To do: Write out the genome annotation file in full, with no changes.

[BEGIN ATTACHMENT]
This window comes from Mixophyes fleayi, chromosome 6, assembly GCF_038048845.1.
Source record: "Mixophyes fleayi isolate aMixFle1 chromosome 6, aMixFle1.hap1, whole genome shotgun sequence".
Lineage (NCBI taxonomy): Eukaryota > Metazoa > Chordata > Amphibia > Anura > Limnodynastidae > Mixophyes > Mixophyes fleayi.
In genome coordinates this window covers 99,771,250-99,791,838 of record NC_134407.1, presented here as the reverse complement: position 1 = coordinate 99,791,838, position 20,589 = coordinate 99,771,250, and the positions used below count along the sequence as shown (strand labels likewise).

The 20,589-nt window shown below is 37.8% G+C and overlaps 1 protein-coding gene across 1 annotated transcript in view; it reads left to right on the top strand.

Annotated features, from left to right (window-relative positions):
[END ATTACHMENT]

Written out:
This window comes from Mixophyes fleayi, chromosome 6, assembly GCF_038048845.1.
Source record: "Mixophyes fleayi isolate aMixFle1 chromosome 6, aMixFle1.hap1, whole genome shotgun sequence".
Lineage (NCBI taxonomy): Eukaryota > Metazoa > Chordata > Amphibia > Anura > Limnodynastidae > Mixophyes > Mixophyes fleayi.
In genome coordinates this window covers 99,771,250-99,791,838 of record NC_134407.1, presented here as the reverse complement: position 1 = coordinate 99,791,838, position 20,589 = coordinate 99,771,250, and the positions used below count along the sequence as shown (strand labels likewise).

The 20,589-nt window shown below is 37.8% G+C and overlaps 1 protein-coding gene across 1 annotated transcript in view; it reads left to right on the top strand.

Annotated features, from left to right (window-relative positions):